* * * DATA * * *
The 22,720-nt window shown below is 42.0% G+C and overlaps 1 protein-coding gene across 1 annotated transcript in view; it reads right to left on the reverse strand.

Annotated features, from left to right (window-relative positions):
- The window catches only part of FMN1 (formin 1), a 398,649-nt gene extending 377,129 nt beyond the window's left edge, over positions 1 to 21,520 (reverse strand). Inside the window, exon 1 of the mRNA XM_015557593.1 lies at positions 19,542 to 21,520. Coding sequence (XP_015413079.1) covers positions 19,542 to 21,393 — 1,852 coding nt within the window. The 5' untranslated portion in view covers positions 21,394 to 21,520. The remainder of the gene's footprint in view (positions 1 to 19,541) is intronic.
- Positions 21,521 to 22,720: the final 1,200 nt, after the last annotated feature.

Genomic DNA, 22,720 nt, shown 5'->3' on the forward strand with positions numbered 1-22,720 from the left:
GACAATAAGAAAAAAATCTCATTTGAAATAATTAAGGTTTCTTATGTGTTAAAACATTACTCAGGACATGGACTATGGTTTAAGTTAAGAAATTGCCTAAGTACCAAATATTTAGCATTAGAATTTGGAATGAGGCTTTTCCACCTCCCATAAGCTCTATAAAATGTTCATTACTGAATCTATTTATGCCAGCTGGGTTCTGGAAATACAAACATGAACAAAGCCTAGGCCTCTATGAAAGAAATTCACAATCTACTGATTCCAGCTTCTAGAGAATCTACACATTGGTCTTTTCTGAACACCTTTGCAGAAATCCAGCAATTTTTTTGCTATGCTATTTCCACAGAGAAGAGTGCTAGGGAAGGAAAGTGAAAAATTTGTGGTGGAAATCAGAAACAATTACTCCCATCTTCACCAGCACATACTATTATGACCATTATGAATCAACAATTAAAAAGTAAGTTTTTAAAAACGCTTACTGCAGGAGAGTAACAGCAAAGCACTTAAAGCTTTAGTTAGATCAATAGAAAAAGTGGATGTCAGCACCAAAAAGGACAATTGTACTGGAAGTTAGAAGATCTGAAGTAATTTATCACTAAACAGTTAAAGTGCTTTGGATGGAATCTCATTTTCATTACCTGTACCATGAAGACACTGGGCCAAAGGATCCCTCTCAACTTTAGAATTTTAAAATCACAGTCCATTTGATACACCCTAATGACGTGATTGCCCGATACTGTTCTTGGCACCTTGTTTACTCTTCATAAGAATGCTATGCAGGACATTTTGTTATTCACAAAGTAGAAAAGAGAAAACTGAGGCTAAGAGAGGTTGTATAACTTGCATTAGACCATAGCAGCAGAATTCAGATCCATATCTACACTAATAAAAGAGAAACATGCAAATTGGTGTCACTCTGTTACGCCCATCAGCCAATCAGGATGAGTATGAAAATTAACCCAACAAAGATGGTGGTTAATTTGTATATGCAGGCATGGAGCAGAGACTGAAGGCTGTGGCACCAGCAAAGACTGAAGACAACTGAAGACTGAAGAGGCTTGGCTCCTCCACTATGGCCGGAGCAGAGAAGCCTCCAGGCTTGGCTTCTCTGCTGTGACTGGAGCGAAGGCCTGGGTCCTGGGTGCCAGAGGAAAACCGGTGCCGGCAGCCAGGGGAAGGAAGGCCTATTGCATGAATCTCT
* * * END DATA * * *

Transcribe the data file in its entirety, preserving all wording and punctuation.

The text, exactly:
The 22,720-nt window shown below is 42.0% G+C and overlaps 1 protein-coding gene across 1 annotated transcript in view; it reads right to left on the reverse strand.

Annotated features, from left to right (window-relative positions):
- The window catches only part of FMN1 (formin 1), a 398,649-nt gene extending 377,129 nt beyond the window's left edge, over positions 1 to 21,520 (reverse strand). Inside the window, exon 1 of the mRNA XM_015557593.1 lies at positions 19,542 to 21,520. Coding sequence (XP_015413079.1) covers positions 19,542 to 21,393 — 1,852 coding nt within the window. The 5' untranslated portion in view covers positions 21,394 to 21,520. The remainder of the gene's footprint in view (positions 1 to 19,541) is intronic.
- Positions 21,521 to 22,720: the final 1,200 nt, after the last annotated feature.

Genomic DNA, 22,720 nt, shown 5'->3' on the forward strand with positions numbered 1-22,720 from the left:
GACAATAAGAAAAAAATCTCATTTGAAATAATTAAGGTTTCTTATGTGTTAAAACATTACTCAGGACATGGACTATGGTTTAAGTTAAGAAATTGCCTAAGTACCAAATATTTAGCATTAGAATTTGGAATGAGGCTTTTCCACCTCCCATAAGCTCTATAAAATGTTCATTACTGAATCTATTTATGCCAGCTGGGTTCTGGAAATACAAACATGAACAAAGCCTAGGCCTCTATGAAAGAAATTCACAATCTACTGATTCCAGCTTCTAGAGAATCTACACATTGGTCTTTTCTGAACACCTTTGCAGAAATCCAGCAATTTTTTTGCTATGCTATTTCCACAGAGAAGAGTGCTAGGGAAGGAAAGTGAAAAATTTGTGGTGGAAATCAGAAACAATTACTCCCATCTTCACCAGCACATACTATTATGACCATTATGAATCAACAATTAAAAAGTAAGTTTTTAAAAACGCTTACTGCAGGAGAGTAACAGCAAAGCACTTAAAGCTTTAGTTAGATCAATAGAAAAAGTGGATGTCAGCACCAAAAAGGACAATTGTACTGGAAGTTAGAAGATCTGAAGTAATTTATCACTAAACAGTTAAAGTGCTTTGGATGGAATCTCATTTTCATTACCTGTACCATGAAGACACTGGGCCAAAGGATCCCTCTCAACTTTAGAATTTTAAAATCACAGTCCATTTGATACACCCTAATGACGTGATTGCCCGATACTGTTCTTGGCACCTTGTTTACTCTTCATAAGAATGCTATGCAGGACATTTTGTTATTCACAAAGTAGAAAAGAGAAAACTGAGGCTAAGAGAGGTTGTATAACTTGCATTAGACCATAGCAGCAGAATTCAGATCCATATCTACACTAATAAAAGAGAAACATGCAAATTGGTGTCACTCTGTTACGCCCATCAGCCAATCAGGATGAGTATGAAAATTAACCCAACAAAGATGGTGGTTAATTTGTATATGCAGGCATGGAGCAGAGACTGAAGGCTGTGGCACCAGCAAAGACTGAAGACAACTGAAGACTGAAGAGGCTTGGCTCCTCCACTATGGCCGGAGCAGAGAAGCCTCCAGGCTTGGCTTCTCTGCTGTGACTGGAGCGAAGGCCTGGGTCCTGGGTGCCAGAGGAAAACCGGTGCCGGCAGCCAGGGGAAGGAAGGCCTATTGCATGAATCTCT